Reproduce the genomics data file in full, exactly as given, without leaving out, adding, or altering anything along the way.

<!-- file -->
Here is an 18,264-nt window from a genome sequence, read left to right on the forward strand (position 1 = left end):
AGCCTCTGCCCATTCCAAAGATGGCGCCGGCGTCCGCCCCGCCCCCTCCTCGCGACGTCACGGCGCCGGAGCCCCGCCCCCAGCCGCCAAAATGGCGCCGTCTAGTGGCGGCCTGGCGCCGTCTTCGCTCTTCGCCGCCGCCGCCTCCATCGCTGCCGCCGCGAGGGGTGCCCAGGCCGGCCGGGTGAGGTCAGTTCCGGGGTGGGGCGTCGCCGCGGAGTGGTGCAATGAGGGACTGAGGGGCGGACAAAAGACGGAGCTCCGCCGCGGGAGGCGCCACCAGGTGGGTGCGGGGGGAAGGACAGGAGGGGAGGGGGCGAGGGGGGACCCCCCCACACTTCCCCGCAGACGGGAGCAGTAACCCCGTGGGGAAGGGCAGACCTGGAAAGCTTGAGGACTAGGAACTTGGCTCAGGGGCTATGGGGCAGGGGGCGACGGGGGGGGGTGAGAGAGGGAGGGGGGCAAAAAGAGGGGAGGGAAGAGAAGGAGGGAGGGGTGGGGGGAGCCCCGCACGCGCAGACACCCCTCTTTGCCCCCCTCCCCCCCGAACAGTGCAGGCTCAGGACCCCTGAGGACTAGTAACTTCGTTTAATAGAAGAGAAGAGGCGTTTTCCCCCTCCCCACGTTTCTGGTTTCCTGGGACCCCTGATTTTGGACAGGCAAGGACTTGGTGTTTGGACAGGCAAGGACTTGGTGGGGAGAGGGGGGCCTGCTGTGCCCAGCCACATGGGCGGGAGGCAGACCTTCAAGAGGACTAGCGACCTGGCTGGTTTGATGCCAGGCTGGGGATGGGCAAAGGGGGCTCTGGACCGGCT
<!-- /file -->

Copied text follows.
Here is an 18,264-nt window from a genome sequence, read left to right on the forward strand (position 1 = left end):
AGCCTCTGCCCATTCCAAAGATGGCGCCGGCGTCCGCCCCGCCCCCTCCTCGCGACGTCACGGCGCCGGAGCCCCGCCCCCAGCCGCCAAAATGGCGCCGTCTAGTGGCGGCCTGGCGCCGTCTTCGCTCTTCGCCGCCGCCGCCTCCATCGCTGCCGCCGCGAGGGGTGCCCAGGCCGGCCGGGTGAGGTCAGTTCCGGGGTGGGGCGTCGCCGCGGAGTGGTGCAATGAGGGACTGAGGGGCGGACAAAAGACGGAGCTCCGCCGCGGGAGGCGCCACCAGGTGGGTGCGGGGGGAAGGACAGGAGGGGAGGGGGCGAGGGGGGACCCCCCCACACTTCCCCGCAGACGGGAGCAGTAACCCCGTGGGGAAGGGCAGACCTGGAAAGCTTGAGGACTAGGAACTTGGCTCAGGGGCTATGGGGCAGGGGGCGACGGGGGGGGGTGAGAGAGGGAGGGGGGCAAAAAGAGGGGAGGGAAGAGAAGGAGGGAGGGGTGGGGGGAGCCCCGCACGCGCAGACACCCCTCTTTGCCCCCCTCCCCCCCGAACAGTGCAGGCTCAGGACCCCTGAGGACTAGTAACTTCGTTTAATAGAAGAGAAGAGGCGTTTTCCCCCTCCCCACGTTTCTGGTTTCCTGGGACCCCTGATTTTGGACAGGCAAGGACTTGGTGTTTGGACAGGCAAGGACTTGGTGGGGAGAGGGGGGCCTGCTGTGCCCAGCCACATGGGCGGGAGGCAGACCTTCAAGAGGACTAGCGACCTGGCTGGTTTGATGCCAGGCTGGGGATGGGCAAAGGGGGCTCTGGACCGGCT